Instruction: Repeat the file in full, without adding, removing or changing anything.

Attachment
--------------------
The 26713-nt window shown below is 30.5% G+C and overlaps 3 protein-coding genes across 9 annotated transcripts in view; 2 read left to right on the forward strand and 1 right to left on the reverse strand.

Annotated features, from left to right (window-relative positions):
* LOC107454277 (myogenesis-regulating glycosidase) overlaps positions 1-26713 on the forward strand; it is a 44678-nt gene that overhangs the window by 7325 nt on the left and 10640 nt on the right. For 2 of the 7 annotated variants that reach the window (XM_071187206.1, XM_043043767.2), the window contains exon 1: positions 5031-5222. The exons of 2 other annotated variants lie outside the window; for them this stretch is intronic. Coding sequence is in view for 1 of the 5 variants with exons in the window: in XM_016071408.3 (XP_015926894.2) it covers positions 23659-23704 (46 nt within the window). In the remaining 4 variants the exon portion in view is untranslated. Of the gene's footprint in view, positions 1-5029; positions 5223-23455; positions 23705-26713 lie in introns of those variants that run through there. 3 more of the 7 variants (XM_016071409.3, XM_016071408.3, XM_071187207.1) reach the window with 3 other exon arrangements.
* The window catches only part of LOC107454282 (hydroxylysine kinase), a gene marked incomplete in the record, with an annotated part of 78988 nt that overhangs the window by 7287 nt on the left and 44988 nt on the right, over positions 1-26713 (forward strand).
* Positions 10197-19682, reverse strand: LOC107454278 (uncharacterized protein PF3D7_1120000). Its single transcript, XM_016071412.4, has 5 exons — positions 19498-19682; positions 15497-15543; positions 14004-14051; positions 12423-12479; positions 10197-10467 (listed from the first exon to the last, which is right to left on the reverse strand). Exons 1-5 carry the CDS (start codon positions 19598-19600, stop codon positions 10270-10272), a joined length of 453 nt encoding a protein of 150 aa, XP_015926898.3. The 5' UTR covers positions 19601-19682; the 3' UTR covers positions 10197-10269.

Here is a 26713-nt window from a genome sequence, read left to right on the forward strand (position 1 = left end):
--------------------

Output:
The 26713-nt window shown below is 30.5% G+C and overlaps 3 protein-coding genes across 9 annotated transcripts in view; 2 read left to right on the forward strand and 1 right to left on the reverse strand.

Annotated features, from left to right (window-relative positions):
* LOC107454277 (myogenesis-regulating glycosidase) overlaps positions 1-26713 on the forward strand; it is a 44678-nt gene that overhangs the window by 7325 nt on the left and 10640 nt on the right. For 2 of the 7 annotated variants that reach the window (XM_071187206.1, XM_043043767.2), the window contains exon 1: positions 5031-5222. The exons of 2 other annotated variants lie outside the window; for them this stretch is intronic. Coding sequence is in view for 1 of the 5 variants with exons in the window: in XM_016071408.3 (XP_015926894.2) it covers positions 23659-23704 (46 nt within the window). In the remaining 4 variants the exon portion in view is untranslated. Of the gene's footprint in view, positions 1-5029; positions 5223-23455; positions 23705-26713 lie in introns of those variants that run through there. 3 more of the 7 variants (XM_016071409.3, XM_016071408.3, XM_071187207.1) reach the window with 3 other exon arrangements.
* The window catches only part of LOC107454282 (hydroxylysine kinase), a gene marked incomplete in the record, with an annotated part of 78988 nt that overhangs the window by 7287 nt on the left and 44988 nt on the right, over positions 1-26713 (forward strand).
* Positions 10197-19682, reverse strand: LOC107454278 (uncharacterized protein PF3D7_1120000). Its single transcript, XM_016071412.4, has 5 exons — positions 19498-19682; positions 15497-15543; positions 14004-14051; positions 12423-12479; positions 10197-10467 (listed from the first exon to the last, which is right to left on the reverse strand). Exons 1-5 carry the CDS (start codon positions 19598-19600, stop codon positions 10270-10272), a joined length of 453 nt encoding a protein of 150 aa, XP_015926898.3. The 5' UTR covers positions 19601-19682; the 3' UTR covers positions 10197-10269.

Here is a 26713-nt window from a genome sequence, read left to right on the forward strand (position 1 = left end):